No industry or country is immune to the effects of COVID-19 and many countries are passing legislation to stimulate the economy. The Australian government plans to spend $213 billion AUD (135 billion USD) to an economy already struggling from the effects of the summer’s bushfires. Sectors such as tourism and agriculture were hard hit by the bushfires and a planned tourism campaign encouraging people to “holiday here this year” were quickly replaced by “stay home, stay healthy” as the country enacted strict lockdown measures. The defense industry is an important part of the Australian economy and is needed to maintain jobs. Plans for the stimulus money include fast-tracking payments to defense contractors (up to 500 million AUD will be sent two weeks earlier than planned) as well as a continuation of the Sovereign Industrial Capability Priority Grants program. The Sovereign Industrial Capability Priority Grants is a scheme which gives small Australian companies grants for projects that fall under prioritized defense categories. 11 companies will receive grants under this scheme to continue projects such as fiber optic cables and the development of robotic unmanned ground vehicles.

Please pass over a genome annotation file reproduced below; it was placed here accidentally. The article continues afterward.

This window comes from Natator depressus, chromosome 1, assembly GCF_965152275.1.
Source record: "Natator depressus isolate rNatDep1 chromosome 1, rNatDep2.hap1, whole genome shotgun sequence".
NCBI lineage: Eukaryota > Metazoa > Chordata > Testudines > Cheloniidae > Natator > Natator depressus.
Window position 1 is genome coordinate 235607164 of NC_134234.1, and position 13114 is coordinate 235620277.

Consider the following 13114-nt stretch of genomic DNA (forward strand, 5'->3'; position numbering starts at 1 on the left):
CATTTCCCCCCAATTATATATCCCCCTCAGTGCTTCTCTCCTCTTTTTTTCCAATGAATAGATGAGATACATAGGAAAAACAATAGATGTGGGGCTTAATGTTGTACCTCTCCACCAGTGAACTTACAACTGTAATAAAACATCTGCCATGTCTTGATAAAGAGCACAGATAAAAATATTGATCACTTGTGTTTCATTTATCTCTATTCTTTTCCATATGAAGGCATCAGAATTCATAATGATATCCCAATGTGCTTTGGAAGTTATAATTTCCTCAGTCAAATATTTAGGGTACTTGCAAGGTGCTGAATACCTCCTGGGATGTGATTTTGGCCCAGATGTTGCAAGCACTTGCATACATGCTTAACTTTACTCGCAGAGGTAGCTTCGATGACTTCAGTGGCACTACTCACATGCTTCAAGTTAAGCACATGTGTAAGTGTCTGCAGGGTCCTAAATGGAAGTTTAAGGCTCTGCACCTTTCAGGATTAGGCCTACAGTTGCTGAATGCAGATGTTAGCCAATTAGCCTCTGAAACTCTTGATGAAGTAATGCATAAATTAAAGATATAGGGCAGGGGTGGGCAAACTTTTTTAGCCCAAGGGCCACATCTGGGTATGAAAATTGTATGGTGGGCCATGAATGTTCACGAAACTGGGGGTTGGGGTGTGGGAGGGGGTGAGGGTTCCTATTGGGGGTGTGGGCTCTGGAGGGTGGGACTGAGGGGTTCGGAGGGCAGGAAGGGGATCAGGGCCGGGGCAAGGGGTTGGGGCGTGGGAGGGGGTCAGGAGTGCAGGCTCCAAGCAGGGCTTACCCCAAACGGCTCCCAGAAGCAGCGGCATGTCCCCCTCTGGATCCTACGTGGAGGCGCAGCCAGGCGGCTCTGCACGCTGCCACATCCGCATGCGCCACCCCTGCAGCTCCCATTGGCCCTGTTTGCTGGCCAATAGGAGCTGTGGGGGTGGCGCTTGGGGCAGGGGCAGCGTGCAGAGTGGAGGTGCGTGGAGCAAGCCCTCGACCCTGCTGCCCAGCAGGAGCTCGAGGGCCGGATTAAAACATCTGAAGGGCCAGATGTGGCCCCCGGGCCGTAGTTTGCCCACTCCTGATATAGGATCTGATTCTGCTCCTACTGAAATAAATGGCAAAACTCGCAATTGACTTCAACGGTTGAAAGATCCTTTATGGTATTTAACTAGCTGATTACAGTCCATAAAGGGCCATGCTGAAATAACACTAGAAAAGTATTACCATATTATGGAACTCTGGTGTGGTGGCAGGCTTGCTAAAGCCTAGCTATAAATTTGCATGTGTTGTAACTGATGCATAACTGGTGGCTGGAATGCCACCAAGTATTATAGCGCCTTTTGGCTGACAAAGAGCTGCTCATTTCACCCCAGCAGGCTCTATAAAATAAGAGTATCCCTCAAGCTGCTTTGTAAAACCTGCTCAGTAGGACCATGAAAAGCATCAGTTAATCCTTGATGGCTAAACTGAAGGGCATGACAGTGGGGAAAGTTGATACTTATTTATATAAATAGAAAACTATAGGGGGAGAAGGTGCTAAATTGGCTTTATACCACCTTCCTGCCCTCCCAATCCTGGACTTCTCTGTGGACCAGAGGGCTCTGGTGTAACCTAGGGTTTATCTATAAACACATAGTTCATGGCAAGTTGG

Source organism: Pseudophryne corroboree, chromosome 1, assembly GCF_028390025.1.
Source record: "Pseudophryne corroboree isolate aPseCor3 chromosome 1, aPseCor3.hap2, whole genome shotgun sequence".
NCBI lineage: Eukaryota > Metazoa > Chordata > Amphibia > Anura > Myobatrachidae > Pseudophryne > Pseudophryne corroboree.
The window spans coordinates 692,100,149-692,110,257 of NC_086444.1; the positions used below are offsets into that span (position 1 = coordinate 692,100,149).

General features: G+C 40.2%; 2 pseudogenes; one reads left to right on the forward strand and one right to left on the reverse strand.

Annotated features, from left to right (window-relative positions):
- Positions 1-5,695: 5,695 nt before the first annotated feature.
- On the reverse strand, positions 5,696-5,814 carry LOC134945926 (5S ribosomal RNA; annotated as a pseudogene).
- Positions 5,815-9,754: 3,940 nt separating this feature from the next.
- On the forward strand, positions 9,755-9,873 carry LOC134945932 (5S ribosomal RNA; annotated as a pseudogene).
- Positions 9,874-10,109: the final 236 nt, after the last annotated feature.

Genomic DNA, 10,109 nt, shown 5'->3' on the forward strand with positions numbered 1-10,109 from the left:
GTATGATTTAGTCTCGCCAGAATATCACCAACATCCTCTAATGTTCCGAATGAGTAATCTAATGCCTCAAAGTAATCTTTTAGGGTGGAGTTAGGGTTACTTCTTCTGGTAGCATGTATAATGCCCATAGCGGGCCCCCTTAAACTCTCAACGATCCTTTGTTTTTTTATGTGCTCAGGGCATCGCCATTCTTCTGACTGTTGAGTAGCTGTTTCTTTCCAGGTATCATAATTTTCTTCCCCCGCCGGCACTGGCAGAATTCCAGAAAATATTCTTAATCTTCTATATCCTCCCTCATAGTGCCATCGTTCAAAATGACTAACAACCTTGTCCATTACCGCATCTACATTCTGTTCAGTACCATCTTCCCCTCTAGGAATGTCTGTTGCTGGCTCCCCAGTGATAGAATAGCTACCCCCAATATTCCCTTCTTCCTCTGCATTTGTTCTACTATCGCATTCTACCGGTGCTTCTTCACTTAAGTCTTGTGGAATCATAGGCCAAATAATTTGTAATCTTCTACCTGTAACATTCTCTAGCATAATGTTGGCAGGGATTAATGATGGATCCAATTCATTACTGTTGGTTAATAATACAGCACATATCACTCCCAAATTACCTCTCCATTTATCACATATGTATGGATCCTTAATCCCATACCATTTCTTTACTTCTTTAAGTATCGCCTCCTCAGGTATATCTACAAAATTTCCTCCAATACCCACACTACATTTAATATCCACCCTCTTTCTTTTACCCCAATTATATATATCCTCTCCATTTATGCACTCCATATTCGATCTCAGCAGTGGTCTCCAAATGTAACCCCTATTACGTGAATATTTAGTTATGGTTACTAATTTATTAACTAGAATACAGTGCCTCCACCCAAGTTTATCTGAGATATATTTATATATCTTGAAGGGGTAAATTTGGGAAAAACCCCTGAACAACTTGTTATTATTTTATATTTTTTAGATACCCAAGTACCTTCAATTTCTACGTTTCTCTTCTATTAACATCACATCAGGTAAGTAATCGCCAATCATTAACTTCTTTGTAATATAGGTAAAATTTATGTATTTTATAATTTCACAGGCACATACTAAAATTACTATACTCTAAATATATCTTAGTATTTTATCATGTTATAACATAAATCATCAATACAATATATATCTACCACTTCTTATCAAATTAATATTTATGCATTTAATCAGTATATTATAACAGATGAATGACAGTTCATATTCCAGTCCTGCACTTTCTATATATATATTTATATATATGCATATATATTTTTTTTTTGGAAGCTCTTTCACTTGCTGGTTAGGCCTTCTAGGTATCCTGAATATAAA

The defense industry is also a priority for the government due to fear of decreased American support in the Pacific in the future. Currently, a planned US deployment of troops to the Northern Territory is delayed indefinitely and the USS Theodore Roosevelt is docked in Guam for the foreseeable future. Australia is prepping for more responsibility in the region, should this come to pass, by pursuing deeper relationships with India and Japan.